“Fear the Walking Dead” drew an intense amount of viewers with over 10 million people watching the pilot episode when it premiered on August 23 on AMC. However, as impressive as the viewership was, the majority of that comes from fans of its companion show, “The Walking Dead.” As nice as this pilot episode was, it was not “The Walking Dead.”
The show is set in Los Angeles in the early stages of the zombie apocalypse. It centers on the Clark and Manawa families. As the world around them slowly begins to crumble, they are forced back together in order to survive.
The pilot is incredibly well written. The show’s pilot episode was written by its co-creators, Robert Kirkman (writer of “The Walking Dead” comics, as well as a few episodes of the series) and Dave Erickson (“Sons of Anarchy” writer). The two do a great job of not only establishing the world early on in the episode, but drawing viewers in and keeping them watching. The world engulfs you and makes you want to see it slowly plunge into the wasteland that viewers know it will become.
One thing that drags viewers out of the show is some of the performances given by the main cast. Kim Dickens (“Treme”) and Frank Dillane (“Sense8”) both give performances that make viewers pull away from the world and think back to characters like Andrea, played by Laurie Holden, from the original series.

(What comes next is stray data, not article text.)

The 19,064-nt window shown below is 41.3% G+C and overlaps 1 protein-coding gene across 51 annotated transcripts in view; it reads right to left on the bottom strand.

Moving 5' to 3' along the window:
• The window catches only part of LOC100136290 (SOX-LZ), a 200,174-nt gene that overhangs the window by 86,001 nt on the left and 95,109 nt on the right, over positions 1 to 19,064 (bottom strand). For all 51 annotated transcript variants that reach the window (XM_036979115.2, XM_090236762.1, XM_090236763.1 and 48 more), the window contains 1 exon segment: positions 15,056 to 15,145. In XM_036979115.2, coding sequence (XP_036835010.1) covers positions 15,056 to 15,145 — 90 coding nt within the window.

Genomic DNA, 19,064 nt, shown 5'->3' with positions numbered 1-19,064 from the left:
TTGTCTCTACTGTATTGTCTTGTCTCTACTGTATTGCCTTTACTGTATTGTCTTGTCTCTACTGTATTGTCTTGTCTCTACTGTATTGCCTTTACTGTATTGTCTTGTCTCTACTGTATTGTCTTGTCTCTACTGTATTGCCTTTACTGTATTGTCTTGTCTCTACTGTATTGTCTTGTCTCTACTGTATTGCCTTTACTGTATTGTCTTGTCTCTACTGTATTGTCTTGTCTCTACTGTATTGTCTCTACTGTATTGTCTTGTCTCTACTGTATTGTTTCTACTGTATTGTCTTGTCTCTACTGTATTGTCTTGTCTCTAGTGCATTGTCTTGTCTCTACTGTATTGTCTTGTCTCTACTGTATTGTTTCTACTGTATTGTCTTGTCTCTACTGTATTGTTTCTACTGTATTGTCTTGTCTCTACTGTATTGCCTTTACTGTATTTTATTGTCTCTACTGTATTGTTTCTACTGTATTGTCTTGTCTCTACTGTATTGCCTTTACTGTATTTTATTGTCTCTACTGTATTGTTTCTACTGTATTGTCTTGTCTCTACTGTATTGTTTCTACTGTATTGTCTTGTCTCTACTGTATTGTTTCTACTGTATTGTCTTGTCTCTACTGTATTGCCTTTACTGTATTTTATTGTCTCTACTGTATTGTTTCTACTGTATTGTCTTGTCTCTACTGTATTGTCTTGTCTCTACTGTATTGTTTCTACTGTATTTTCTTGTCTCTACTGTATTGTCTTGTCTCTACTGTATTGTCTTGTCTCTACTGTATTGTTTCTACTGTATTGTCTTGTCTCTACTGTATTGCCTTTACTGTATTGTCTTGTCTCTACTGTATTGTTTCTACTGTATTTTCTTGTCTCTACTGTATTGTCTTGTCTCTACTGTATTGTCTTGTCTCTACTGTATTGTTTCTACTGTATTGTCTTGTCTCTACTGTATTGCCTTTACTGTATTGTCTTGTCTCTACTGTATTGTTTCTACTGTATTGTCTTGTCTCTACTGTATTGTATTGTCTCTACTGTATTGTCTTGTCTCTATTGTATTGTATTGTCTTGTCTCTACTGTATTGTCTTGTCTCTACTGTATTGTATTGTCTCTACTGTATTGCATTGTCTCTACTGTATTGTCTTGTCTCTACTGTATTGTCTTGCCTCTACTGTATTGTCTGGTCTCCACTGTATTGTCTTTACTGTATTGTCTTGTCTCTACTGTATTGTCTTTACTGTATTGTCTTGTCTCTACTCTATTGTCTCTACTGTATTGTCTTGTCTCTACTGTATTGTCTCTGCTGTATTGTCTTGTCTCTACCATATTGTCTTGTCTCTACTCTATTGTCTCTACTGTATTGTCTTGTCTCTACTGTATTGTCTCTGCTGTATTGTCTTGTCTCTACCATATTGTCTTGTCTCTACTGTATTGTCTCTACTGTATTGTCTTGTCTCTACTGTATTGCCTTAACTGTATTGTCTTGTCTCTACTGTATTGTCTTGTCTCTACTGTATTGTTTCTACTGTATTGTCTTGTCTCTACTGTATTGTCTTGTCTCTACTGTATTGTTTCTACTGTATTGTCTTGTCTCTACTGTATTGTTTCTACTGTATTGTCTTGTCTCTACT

Dickens plays Madison Clark, a mother and guidance counselor. Yet in many of her dramatic scenes, it is hard to believe she actually cares for anyone she is trying to help. There is a part where you see her cry in the second episode, yet it seems forced and has an abrupt start and finish.
Dillane plays Nick Clark, son of Madison and a recovering heroin addict. As characters go, his is probably the most difficult to watch. There is a scene where he meets his drug dealer in a diner and he displays two moods. The transition between the two is incredibly sloppy and it prevents viewers from understanding the harsh reality of what the character has been through.
Yet through their mess, you see Cliff Curtis (“Missing”) create a great character in Travis, the boyfriend of Madison and a divorced father. You watch the character push to find a place in the Clark family as both kids try to reject him and his struggle to stay connected to his ex-wife and son. Through the episodes that have aired, viewers have gotten to see him fight; we want him to fight more and be the hero the show needs to have.
If you love the original show, you should definitely give this one a chance. Season one still has four more episodes and season two has already been approved. Just remember, this is not the original and if you go in looking to find what the original had, you won’t be able to become enthralled by the new world the writers have created.